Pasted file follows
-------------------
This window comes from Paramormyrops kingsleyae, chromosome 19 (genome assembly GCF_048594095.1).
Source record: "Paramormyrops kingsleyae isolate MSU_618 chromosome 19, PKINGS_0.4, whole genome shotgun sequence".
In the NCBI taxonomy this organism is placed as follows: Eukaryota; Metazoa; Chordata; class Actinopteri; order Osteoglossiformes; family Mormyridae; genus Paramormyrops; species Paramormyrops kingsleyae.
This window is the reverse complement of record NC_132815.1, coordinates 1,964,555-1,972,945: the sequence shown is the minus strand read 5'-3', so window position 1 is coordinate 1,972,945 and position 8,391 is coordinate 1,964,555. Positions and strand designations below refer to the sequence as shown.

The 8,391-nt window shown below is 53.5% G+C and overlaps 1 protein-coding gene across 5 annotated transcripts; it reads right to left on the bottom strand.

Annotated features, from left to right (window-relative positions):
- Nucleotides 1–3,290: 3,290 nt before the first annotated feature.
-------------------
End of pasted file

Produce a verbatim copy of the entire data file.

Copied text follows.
This window comes from Paramormyrops kingsleyae, chromosome 19 (genome assembly GCF_048594095.1).
Source record: "Paramormyrops kingsleyae isolate MSU_618 chromosome 19, PKINGS_0.4, whole genome shotgun sequence".
In the NCBI taxonomy this organism is placed as follows: Eukaryota; Metazoa; Chordata; class Actinopteri; order Osteoglossiformes; family Mormyridae; genus Paramormyrops; species Paramormyrops kingsleyae.
This window is the reverse complement of record NC_132815.1, coordinates 1,964,555-1,972,945: the sequence shown is the minus strand read 5'-3', so window position 1 is coordinate 1,972,945 and position 8,391 is coordinate 1,964,555. Positions and strand designations below refer to the sequence as shown.

The 8,391-nt window shown below is 53.5% G+C and overlaps 1 protein-coding gene across 5 annotated transcripts; it reads right to left on the bottom strand.

Annotated features, from left to right (window-relative positions):
- Nucleotides 1–3,290: 3,290 nt before the first annotated feature.